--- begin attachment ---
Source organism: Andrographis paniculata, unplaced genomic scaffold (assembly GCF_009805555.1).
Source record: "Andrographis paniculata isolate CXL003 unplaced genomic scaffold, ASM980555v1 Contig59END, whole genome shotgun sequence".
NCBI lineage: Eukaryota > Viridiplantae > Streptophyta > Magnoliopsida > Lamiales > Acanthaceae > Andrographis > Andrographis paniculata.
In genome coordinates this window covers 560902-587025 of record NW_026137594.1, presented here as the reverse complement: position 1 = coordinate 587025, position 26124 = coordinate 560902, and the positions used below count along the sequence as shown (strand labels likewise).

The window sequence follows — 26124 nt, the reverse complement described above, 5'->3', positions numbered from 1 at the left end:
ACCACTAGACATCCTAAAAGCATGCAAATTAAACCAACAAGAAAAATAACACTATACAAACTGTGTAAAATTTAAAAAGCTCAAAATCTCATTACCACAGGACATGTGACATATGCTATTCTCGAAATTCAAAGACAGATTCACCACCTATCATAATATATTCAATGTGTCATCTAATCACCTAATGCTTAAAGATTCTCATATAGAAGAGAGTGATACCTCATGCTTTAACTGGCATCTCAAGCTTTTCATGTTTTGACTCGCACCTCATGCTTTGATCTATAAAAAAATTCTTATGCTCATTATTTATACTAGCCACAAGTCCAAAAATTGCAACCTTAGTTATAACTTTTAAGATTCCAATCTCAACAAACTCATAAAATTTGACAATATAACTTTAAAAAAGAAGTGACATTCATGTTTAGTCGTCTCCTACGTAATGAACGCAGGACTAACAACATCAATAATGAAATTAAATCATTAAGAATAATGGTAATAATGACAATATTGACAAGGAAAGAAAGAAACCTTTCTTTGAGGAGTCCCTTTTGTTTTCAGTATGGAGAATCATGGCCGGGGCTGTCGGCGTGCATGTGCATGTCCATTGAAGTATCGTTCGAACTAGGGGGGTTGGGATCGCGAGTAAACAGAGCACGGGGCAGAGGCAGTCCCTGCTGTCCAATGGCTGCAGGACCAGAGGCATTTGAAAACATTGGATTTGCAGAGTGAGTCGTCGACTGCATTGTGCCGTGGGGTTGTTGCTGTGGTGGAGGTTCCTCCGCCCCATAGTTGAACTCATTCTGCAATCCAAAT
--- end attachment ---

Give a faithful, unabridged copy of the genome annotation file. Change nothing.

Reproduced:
Source organism: Andrographis paniculata, unplaced genomic scaffold (assembly GCF_009805555.1).
Source record: "Andrographis paniculata isolate CXL003 unplaced genomic scaffold, ASM980555v1 Contig59END, whole genome shotgun sequence".
NCBI lineage: Eukaryota > Viridiplantae > Streptophyta > Magnoliopsida > Lamiales > Acanthaceae > Andrographis > Andrographis paniculata.
In genome coordinates this window covers 560902-587025 of record NW_026137594.1, presented here as the reverse complement: position 1 = coordinate 587025, position 26124 = coordinate 560902, and the positions used below count along the sequence as shown (strand labels likewise).

The window sequence follows — 26124 nt, the reverse complement described above, 5'->3', positions numbered from 1 at the left end:
ACCACTAGACATCCTAAAAGCATGCAAATTAAACCAACAAGAAAAATAACACTATACAAACTGTGTAAAATTTAAAAAGCTCAAAATCTCATTACCACAGGACATGTGACATATGCTATTCTCGAAATTCAAAGACAGATTCACCACCTATCATAATATATTCAATGTGTCATCTAATCACCTAATGCTTAAAGATTCTCATATAGAAGAGAGTGATACCTCATGCTTTAACTGGCATCTCAAGCTTTTCATGTTTTGACTCGCACCTCATGCTTTGATCTATAAAAAAATTCTTATGCTCATTATTTATACTAGCCACAAGTCCAAAAATTGCAACCTTAGTTATAACTTTTAAGATTCCAATCTCAACAAACTCATAAAATTTGACAATATAACTTTAAAAAAGAAGTGACATTCATGTTTAGTCGTCTCCTACGTAATGAACGCAGGACTAACAACATCAATAATGAAATTAAATCATTAAGAATAATGGTAATAATGACAATATTGACAAGGAAAGAAAGAAACCTTTCTTTGAGGAGTCCCTTTTGTTTTCAGTATGGAGAATCATGGCCGGGGCTGTCGGCGTGCATGTGCATGTCCATTGAAGTATCGTTCGAACTAGGGGGGTTGGGATCGCGAGTAAACAGAGCACGGGGCAGAGGCAGTCCCTGCTGTCCAATGGCTGCAGGACCAGAGGCATTTGAAAACATTGGATTTGCAGAGTGAGTCGTCGACTGCATTGTGCCGTGGGGTTGTTGCTGTGGTGGAGGTTCCTCCGCCCCATAGTTGAACTCATTCTGCAATCCAAAT